Possibly Lost Everything

I was not going to question the general recommendations here, but since it seems increasingly that you will find yourself under pressure in these forums for not jumping through certain hoops, or (what’s worse) forfeit your right to meaningful support, I would like to make a few technical remarks.

First of all, until this day I have appreciated the advice given by the Scrivener team in these forums. It was all very respectful and at the end, most of it was probably based on genuine concern for everybody’s work here. In a way, people carry huge resonsibility, and while they should be proud of the amount of great stuff that is facilitated through the use of Scrivener, nobody wants to see others lose important work because of avoidable mistakes or errors.

Yet, its probably time to understand what the advice to not work with removable media is based on. Until somebody tells me otherwise, I am assuming it is simply due to the known “fact” that SD cards are less reliable than mechanical hard drives. (Of course, if there are unknown peculiarities of the Scrivener program contributing to the concerns, it would be important to put them on the table.)

As for SD cards being unreliable: Unlike mechanical drives, SD cards have a limited number of write cycles until they wear out. To my knowlege, a modern SD card (consumer grade) is expected to do at least 10,000 write cycles before failing. But how much milage exactly will you get out of 10,000 write cycles? It depends on the use of the card, of course:

  • If you use the card on a Raspberry Pi, and you use the Raspberry Pi to power a busy internet server, 10,000 write cycles are probably not a lot. We are either talking automated writes here (logs, swap memory and whatnot) or many people contributing to the writes.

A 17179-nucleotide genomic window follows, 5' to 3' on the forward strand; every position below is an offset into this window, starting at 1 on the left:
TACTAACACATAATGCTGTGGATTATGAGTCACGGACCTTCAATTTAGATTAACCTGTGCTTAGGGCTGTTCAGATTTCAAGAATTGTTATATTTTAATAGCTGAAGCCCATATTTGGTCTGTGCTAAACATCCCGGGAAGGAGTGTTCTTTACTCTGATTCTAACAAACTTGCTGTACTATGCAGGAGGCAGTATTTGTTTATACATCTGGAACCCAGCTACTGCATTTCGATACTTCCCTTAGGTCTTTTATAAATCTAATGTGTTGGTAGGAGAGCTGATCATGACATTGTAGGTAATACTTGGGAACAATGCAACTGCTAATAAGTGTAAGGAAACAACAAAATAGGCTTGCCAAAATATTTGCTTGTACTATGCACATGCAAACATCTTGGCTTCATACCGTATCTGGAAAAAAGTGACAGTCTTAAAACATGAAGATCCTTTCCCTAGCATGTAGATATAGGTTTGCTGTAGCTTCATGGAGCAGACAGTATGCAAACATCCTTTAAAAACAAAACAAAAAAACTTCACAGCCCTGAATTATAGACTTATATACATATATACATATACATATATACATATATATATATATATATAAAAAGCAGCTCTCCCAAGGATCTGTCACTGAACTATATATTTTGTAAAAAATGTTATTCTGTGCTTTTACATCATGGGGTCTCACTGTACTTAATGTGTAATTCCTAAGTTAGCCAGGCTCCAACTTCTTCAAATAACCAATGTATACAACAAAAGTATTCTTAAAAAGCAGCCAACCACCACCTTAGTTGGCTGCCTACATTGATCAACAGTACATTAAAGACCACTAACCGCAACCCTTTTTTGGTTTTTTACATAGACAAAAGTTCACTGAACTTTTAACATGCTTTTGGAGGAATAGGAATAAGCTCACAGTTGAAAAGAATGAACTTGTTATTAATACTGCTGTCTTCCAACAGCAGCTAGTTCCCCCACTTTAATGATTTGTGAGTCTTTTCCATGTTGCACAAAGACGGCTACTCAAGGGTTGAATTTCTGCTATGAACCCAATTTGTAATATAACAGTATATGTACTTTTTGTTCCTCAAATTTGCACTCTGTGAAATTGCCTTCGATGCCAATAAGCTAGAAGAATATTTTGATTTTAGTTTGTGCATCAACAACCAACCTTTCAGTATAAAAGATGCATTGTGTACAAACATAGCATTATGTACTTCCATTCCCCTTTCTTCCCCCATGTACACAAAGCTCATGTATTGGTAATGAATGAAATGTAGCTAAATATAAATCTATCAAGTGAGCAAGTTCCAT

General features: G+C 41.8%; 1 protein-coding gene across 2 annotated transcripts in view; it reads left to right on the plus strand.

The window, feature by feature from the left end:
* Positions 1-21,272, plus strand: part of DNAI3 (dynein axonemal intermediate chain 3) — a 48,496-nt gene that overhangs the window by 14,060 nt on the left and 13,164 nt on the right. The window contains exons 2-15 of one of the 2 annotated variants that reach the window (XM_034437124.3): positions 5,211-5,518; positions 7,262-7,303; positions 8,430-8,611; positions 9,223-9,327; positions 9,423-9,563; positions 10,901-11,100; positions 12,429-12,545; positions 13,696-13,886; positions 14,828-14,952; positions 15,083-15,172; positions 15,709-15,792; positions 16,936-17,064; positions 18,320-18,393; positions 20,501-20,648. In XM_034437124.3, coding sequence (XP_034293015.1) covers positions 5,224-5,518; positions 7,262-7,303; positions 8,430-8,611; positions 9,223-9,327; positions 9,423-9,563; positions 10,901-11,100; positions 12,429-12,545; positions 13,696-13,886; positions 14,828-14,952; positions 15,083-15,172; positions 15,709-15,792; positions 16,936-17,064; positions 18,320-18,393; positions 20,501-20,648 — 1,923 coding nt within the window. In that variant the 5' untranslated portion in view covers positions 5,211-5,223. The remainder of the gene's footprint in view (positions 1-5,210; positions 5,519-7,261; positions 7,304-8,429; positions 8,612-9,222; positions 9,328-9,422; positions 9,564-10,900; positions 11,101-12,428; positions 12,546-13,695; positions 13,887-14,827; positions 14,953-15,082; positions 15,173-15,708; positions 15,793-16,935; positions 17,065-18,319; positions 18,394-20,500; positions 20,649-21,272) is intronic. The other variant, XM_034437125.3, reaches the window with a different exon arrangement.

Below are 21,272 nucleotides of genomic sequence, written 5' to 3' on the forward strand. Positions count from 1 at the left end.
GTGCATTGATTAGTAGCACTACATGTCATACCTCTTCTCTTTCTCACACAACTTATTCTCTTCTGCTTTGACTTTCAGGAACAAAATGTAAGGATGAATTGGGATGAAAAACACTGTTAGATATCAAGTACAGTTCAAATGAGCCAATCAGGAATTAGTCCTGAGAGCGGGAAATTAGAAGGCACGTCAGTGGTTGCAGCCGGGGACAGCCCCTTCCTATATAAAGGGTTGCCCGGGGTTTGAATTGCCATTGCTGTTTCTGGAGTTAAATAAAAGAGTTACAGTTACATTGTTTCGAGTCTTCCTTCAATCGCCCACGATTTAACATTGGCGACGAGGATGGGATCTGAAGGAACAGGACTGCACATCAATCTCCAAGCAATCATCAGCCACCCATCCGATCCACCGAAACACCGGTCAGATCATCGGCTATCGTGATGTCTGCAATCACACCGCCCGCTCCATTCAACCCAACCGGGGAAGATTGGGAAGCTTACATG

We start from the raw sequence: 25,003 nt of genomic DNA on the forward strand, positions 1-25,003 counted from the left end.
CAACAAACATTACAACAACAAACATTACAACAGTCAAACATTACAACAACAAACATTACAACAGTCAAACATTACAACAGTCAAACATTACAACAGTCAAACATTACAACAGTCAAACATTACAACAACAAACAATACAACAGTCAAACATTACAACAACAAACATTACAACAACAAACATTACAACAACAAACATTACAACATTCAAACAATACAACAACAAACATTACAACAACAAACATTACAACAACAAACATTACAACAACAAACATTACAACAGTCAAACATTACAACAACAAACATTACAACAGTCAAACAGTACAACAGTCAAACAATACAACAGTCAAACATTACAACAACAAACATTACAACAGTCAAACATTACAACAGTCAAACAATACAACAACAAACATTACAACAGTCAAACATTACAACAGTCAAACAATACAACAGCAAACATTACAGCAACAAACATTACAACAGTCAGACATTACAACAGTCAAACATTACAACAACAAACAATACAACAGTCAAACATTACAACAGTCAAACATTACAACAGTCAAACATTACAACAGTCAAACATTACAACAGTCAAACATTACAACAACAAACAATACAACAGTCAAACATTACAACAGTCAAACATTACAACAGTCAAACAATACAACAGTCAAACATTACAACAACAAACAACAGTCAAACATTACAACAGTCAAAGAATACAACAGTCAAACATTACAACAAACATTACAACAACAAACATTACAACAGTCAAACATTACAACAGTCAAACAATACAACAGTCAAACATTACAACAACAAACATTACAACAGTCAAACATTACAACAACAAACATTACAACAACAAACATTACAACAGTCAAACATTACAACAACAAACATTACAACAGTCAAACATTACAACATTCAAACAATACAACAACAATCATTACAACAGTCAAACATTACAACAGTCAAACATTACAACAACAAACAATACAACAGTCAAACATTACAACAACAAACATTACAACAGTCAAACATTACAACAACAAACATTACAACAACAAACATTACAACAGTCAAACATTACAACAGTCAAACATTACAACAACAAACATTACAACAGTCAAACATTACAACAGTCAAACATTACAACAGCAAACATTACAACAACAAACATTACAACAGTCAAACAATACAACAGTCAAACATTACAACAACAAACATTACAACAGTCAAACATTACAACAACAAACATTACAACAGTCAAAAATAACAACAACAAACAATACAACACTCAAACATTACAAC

• If a single individual writes to the card, its much harder to reach those limits. Let’s say, you’re a busy photographer. You fill up the entire card every day and move the photos to a larger drive in the evening. If you keep it up, it will take around 27 years to reach 10,000 write cycles.
  • Scrivener? Let me see: I am assuming an average document length of of 1000 words for my work - that is around 12-13k. Calculate 1000 writes per day, that is 13MB of saves. Lets assume an 8GB card - the 13MB will be moving around, as modern SD cards come with wear leveling, so data will always be written to a different part of the card to make sure you are not wearing out a particular sector. By those figures, it will take you about 20 months for 1 (one) write cycle. Multiply it by 10,000 and you will arive at 16-17,000 years.

Tweak the numbers to your liking. Add bigger texts. More frequent rewrites. Add photos. Add paranoia (=if you’re unlucky, your particular SD will not actually reach 10,000 write cycles, but maybe only 5,000). What’s the result? 1,600 years instead of 16,000? Feeling nervous already? Ok, you could always get yourself a 64GB card, that’ll bump the 1,600 to 12,000 years, and you’re back on the safe side. :unamused:

What am I missing? I’m happy to stand corrected, but I’d like to see reasoning, not obscure recommendations without substance. That’s no way to treat grownups.

If the laptop falls off the desk and the data is on a mechanical HD, the data is probably gone. If it was on an SD, it is probably still there. Mind you, not that I even have a mechanical drive. Who does? The SSDs on my laptops host Windows, they get MUCH more writes than my SD card does (which I use exclusively for Scrivener), so they will probably die in a few measly decades (likely much sooner than my SD card). Why should I put my data at such a risk?

It just makes no sense. The perfectly logic, obviously sensible and easy way to handle things is to work from the SD card and leave local backups on your local computers hard drive every time you are done. And NOT the other way round.

Once again - what am I missing? In my parallel thread in the BETA section, which I posted because I lost data (yes!) it was told the following:

So is that the reason - sloppy programming? Scrivener can’t handle a full stick, and if it encounters one, everything will go south? What if Scrivener runs out of disk space during a regular save - would that also be a “great” explanation why some files are missing in the end? If yes, then at least I would understand why everyone here is so scared of memory sticks. But if that’s the case, and in light of what I wrote above (the part about genuine concerns for everybody’s work here), maybe we should be told?